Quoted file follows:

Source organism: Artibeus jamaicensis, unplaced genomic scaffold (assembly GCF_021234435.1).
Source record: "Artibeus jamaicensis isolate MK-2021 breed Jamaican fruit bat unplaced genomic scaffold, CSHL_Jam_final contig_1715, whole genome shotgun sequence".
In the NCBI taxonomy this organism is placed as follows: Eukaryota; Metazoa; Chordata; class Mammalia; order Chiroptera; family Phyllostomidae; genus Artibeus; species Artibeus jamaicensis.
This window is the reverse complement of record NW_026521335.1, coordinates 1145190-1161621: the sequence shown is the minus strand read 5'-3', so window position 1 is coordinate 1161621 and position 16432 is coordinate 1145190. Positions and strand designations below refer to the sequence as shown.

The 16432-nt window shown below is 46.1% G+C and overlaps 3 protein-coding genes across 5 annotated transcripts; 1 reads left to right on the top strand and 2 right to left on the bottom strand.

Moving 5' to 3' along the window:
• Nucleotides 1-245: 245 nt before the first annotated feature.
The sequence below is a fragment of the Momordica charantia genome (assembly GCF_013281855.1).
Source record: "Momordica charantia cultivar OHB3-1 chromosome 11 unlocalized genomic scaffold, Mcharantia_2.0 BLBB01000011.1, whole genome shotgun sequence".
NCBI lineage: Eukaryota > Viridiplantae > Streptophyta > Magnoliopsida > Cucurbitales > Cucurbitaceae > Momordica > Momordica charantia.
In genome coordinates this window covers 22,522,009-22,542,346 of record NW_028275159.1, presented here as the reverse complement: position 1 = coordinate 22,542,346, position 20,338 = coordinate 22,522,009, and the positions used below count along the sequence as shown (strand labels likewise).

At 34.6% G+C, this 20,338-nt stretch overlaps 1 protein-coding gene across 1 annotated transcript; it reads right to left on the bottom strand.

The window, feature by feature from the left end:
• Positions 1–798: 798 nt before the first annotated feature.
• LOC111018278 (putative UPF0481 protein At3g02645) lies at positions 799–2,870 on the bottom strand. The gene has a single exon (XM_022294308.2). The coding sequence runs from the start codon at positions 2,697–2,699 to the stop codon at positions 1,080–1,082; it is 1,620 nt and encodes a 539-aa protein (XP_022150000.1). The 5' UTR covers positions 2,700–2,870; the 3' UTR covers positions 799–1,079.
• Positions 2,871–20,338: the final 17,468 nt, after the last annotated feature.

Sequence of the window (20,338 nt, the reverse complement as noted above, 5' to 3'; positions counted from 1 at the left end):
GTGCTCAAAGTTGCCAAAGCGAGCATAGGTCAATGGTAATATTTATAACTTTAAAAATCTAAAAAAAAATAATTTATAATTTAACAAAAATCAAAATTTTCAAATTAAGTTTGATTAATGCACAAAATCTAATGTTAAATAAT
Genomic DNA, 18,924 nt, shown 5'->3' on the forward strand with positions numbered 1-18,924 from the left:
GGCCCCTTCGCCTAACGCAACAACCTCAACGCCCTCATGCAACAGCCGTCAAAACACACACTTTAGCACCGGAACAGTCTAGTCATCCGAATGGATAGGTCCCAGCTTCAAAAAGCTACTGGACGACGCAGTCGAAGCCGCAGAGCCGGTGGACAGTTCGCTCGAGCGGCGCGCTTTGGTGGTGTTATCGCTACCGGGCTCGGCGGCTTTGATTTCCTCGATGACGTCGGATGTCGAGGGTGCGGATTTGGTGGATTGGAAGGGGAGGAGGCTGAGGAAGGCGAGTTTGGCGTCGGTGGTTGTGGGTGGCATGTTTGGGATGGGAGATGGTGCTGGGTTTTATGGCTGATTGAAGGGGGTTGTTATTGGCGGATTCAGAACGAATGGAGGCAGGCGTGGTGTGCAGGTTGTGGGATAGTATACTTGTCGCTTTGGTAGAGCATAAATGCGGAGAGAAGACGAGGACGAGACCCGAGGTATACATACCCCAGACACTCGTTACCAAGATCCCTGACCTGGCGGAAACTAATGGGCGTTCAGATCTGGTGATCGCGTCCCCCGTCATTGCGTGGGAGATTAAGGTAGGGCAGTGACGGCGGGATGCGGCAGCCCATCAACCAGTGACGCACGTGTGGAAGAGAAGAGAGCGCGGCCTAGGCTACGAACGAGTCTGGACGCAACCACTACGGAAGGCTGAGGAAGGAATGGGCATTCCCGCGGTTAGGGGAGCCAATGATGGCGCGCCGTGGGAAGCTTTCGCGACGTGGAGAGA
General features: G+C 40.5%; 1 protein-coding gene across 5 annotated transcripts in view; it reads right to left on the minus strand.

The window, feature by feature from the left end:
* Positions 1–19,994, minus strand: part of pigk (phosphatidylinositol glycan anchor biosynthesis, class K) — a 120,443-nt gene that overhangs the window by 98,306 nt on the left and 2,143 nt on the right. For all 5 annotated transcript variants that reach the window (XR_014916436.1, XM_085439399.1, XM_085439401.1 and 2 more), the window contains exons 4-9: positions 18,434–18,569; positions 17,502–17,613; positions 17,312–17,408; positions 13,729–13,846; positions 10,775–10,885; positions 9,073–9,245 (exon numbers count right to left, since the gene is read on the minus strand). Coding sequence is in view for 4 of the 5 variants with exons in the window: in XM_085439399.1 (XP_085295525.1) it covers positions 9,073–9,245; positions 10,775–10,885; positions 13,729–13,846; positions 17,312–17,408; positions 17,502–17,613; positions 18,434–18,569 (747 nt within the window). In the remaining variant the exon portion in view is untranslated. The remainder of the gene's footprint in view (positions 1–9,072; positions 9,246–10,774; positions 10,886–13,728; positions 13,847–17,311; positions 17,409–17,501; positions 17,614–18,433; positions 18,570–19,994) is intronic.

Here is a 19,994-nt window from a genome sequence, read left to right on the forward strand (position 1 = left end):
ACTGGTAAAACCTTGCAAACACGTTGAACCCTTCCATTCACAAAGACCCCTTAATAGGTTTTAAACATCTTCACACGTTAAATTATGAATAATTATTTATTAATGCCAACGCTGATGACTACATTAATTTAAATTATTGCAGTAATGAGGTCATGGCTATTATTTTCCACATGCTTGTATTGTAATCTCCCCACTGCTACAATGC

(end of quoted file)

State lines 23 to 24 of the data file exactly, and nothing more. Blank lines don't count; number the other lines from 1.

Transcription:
* Positions 1–19,994, minus strand: part of pigk (phosphatidylinositol glycan anchor biosynthesis, class K) — a 120,443-nt gene that overhangs the window by 98,306 nt on the left and 2,143 nt on the right. For all 5 annotated transcript variants that reach the window (XR_014916436.1, XM_085439399.1, XM_085439401.1 and 2 more), the window contains exons 4-9: positions 18,434–18,569; positions 17,502–17,613; positions 17,312–17,408; positions 13,729–13,846; positions 10,775–10,885; positions 9,073–9,245 (exon numbers count right to left, since the gene is read on the minus strand). Coding sequence is in view for 4 of the 5 variants with exons in the window: in XM_085439399.1 (XP_085295525.1) it covers positions 9,073–9,245; positions 10,775–10,885; positions 13,729–13,846; positions 17,312–17,408; positions 17,502–17,613; positions 18,434–18,569 (747 nt within the window). In the remaining variant the exon portion in view is untranslated. The remainder of the gene's footprint in view (positions 1–9,072; positions 9,246–10,774; positions 10,886–13,728; positions 13,847–17,311; positions 17,409–17,501; positions 17,614–18,433; positions 18,570–19,994) is intronic.

Here is a 19,994-nt window from a genome sequence, read left to right on the forward strand (position 1 = left end):